Don't Underestimate the Power of Forgiveness
I come from a large family and both of my parents came from large families. This means I have lots of relatives – uncles, aunties, cousins, cousins-in-law and, of course, brothers. Conflict is a natural part of living in community and when your ‘family community’ is a large one, conflict is inevitable. You see, the conflict that occurs in families is not just about the day-to-day, it can have historical roots and there are hurts and misunderstandings that we are often unaware of. So significant can the hurts and perceived slights be that they can fracture families.In cases such as these, communication, understanding and forgiveness are all necessary for reconciliation and healing.
I was led to reflect on forgiveness after listening to the parable of the Prodigal Son. If you haven’t heard this story it features in Luke’s Gospel 15:11-32. Without spoiling the story, Jesus had been accused of welcoming sinners and actually eating with them by a group of Pharisees.Pharisees were a Jewish sect who, in Jesus’ time, emphasised strict interpretation and observance of the Jewish law. They also spent a lot of time time trying to find fault in Jesus’ teaching and his interpretation of the law.
Jesus tells this story, which is well known and is played out regularly in families. A thoughtless and selfish child leaves home to live life in their own way, fails and comes home again seeking forgiveness. The remaining faithful child is upset about the welcome given to the younger child after their misdeeds and so the story goes on. If you think about it, parents deal with these sorts of situations pretty regularly. However, the point Jesus was making was that no matter what we do, if we are truly sorry, our loving Father will forgive us.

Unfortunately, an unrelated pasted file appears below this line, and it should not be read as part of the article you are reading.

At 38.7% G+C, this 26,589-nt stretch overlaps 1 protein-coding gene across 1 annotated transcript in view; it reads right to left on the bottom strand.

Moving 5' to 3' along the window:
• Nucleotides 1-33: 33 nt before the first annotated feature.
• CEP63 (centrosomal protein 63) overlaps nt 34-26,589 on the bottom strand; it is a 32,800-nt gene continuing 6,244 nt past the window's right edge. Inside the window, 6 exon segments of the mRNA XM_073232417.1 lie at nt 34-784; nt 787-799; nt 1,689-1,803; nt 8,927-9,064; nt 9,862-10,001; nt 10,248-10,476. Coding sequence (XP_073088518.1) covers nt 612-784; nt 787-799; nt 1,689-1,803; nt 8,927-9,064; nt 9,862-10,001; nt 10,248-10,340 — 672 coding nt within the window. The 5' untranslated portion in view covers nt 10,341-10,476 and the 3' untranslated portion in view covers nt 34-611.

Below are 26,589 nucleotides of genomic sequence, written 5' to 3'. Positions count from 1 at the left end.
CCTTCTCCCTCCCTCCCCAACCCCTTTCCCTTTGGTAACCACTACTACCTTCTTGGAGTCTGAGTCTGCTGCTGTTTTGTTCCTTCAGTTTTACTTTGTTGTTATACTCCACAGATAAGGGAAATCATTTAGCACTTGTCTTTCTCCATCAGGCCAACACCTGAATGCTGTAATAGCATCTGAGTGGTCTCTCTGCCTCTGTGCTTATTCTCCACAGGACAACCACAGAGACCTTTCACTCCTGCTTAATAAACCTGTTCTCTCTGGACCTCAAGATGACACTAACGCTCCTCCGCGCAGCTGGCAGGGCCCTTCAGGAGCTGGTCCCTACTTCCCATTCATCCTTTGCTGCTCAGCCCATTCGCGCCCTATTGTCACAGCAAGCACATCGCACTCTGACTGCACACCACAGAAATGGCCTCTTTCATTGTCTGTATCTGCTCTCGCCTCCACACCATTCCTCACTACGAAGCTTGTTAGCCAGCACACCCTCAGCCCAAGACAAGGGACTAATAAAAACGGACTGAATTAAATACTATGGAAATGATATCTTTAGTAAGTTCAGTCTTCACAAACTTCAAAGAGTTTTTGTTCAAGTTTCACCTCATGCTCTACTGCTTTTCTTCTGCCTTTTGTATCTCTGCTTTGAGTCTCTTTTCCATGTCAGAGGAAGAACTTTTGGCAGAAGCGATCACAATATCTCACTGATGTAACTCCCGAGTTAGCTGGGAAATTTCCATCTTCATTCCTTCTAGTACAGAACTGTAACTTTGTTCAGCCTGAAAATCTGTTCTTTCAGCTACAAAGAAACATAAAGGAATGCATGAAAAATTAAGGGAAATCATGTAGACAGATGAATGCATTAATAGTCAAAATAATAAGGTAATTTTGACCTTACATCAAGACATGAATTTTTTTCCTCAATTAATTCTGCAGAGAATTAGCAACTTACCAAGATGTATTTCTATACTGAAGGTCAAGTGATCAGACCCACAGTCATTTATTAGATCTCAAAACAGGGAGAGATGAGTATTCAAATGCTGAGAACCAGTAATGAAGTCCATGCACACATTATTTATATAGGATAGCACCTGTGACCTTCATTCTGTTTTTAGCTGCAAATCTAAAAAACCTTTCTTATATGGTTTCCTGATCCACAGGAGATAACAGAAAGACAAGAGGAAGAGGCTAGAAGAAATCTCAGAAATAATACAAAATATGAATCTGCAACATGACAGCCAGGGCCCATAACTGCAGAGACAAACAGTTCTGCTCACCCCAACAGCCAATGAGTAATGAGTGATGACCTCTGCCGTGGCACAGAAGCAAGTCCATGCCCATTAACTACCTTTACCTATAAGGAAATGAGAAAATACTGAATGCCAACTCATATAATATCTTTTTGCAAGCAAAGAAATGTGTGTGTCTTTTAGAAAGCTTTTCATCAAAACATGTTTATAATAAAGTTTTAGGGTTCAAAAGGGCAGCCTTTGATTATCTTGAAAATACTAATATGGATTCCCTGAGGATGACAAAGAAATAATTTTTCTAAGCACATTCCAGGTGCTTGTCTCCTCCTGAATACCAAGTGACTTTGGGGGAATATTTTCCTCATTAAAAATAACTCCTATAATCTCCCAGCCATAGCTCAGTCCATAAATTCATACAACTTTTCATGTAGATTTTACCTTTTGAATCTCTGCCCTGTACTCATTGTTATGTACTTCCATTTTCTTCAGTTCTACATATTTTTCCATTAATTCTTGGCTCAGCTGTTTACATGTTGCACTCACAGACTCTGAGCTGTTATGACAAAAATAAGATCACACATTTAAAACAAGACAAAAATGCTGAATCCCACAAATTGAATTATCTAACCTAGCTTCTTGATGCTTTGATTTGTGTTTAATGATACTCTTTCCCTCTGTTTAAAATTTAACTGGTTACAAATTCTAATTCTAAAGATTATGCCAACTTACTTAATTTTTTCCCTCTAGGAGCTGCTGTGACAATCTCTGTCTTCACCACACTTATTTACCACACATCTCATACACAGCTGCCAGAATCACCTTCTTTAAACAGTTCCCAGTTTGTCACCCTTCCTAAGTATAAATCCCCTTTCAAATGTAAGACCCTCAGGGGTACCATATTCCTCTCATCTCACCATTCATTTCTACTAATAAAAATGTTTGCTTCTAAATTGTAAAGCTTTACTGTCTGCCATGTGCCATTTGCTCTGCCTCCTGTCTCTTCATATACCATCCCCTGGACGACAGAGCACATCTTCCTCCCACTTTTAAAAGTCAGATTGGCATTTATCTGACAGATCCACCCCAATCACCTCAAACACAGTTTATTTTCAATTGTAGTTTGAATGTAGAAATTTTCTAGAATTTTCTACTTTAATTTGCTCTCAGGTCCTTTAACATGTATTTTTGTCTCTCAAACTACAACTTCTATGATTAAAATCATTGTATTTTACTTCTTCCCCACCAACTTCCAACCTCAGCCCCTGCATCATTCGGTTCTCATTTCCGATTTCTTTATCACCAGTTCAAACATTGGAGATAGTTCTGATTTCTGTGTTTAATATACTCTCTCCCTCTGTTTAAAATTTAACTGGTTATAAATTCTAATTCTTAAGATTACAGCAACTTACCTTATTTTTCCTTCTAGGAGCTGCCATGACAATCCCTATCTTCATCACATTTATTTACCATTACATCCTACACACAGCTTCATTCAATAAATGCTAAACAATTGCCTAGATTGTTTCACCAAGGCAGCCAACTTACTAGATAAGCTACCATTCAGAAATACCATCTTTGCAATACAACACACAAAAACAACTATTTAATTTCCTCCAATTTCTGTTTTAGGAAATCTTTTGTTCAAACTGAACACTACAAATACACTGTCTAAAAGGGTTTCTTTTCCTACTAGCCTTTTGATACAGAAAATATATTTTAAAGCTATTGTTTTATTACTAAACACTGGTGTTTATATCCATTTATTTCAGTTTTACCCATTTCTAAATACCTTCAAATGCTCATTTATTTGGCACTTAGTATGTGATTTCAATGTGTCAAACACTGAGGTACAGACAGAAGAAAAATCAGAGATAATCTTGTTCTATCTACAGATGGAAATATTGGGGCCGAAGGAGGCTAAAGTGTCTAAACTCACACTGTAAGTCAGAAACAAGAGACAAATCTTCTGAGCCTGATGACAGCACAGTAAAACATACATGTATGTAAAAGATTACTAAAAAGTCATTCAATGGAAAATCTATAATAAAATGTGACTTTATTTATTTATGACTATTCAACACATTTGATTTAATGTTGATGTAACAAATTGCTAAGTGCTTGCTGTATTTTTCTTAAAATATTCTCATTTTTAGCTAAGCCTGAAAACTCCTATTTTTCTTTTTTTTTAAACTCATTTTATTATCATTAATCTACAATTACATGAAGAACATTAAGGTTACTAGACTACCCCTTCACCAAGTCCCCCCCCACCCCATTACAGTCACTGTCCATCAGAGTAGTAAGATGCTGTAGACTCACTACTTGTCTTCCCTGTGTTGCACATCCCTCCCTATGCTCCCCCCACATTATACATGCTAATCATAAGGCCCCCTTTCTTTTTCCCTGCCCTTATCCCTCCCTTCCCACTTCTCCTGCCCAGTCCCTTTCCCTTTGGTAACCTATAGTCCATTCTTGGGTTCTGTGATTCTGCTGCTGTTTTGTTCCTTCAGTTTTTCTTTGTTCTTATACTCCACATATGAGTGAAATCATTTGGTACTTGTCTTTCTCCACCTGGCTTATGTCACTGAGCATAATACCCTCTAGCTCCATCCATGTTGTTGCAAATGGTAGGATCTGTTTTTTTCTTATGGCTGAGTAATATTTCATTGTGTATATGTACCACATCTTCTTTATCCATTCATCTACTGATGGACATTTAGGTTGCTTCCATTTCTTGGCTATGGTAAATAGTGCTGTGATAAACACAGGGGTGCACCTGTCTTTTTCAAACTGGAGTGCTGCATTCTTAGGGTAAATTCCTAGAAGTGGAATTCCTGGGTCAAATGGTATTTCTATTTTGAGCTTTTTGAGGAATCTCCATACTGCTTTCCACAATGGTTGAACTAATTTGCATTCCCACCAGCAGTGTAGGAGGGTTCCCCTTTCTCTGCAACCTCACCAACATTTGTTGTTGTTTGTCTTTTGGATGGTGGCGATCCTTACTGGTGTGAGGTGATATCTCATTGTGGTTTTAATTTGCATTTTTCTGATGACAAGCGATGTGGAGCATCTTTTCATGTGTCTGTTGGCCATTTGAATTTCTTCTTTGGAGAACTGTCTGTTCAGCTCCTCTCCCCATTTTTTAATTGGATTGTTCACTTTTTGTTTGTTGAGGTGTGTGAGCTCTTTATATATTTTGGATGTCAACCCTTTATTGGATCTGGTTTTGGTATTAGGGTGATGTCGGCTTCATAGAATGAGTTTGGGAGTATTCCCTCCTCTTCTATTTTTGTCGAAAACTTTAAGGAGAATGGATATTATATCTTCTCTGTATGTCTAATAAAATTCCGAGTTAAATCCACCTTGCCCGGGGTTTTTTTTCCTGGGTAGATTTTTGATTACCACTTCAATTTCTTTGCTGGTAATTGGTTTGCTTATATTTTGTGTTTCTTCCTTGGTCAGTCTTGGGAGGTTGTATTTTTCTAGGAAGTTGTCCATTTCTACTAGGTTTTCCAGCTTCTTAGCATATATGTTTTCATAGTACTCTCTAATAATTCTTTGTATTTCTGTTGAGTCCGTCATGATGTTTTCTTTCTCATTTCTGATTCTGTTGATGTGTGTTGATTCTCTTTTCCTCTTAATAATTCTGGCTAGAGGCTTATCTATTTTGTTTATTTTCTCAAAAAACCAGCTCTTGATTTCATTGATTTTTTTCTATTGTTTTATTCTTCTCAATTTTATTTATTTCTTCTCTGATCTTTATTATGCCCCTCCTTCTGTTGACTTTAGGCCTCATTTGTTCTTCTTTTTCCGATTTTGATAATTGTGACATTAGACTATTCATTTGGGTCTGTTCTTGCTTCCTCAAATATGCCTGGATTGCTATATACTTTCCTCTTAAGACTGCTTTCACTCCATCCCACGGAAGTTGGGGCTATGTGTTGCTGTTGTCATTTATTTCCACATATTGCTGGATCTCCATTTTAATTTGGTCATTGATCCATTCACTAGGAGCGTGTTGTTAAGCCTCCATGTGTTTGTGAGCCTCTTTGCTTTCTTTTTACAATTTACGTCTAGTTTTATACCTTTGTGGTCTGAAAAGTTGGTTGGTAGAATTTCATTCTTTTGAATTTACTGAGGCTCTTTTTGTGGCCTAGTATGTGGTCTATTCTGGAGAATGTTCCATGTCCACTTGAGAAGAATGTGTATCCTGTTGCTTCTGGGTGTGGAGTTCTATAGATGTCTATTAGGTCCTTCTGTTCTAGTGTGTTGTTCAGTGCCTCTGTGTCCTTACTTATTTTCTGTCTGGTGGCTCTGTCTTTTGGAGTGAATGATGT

The big question is what is forgiveness and what does it look like? The Greek word for forgiveness is aphiemi and it literally means ‘to let go’ as when a person doesn’t demand payment for a debt. It doesn’t mean condoning behaviour, pretending that nothing happened, allowing others to take advantage of you or pardoning when there is no contrition. I know this is sounding complicated, however, there are very good reasons to forgive when we have been hurt if there is true repentance.
The benefits of forgiveness are not just to do with being good people and letting others off the hook. There are tangible benefits for our own health and wellbeing. Letting go of our hurt, anger or disappointment and forgiving others provides the following benefits:
1.Forgiveness lowers our stress levels
2.Forgiveness is good for our heart
3.Forgiveness lowers pain, both emotional and physical pain
4.Forgiveness lowers our blood pressure, and;
5.Forgiveness extends our life – so forgive and you will live!
Buddha once said that “holding on to anger is like grasping a hot coal and throwing it at someone else; you are the one who gets burned.” Forgiveness on the other hand is good for your body, your relationships, and your place in the world. That’s reason enough to convince virtually anyone to do the work of letting go of anger and working on forgiveness.
Have a great week.
Dr Frank Pitt
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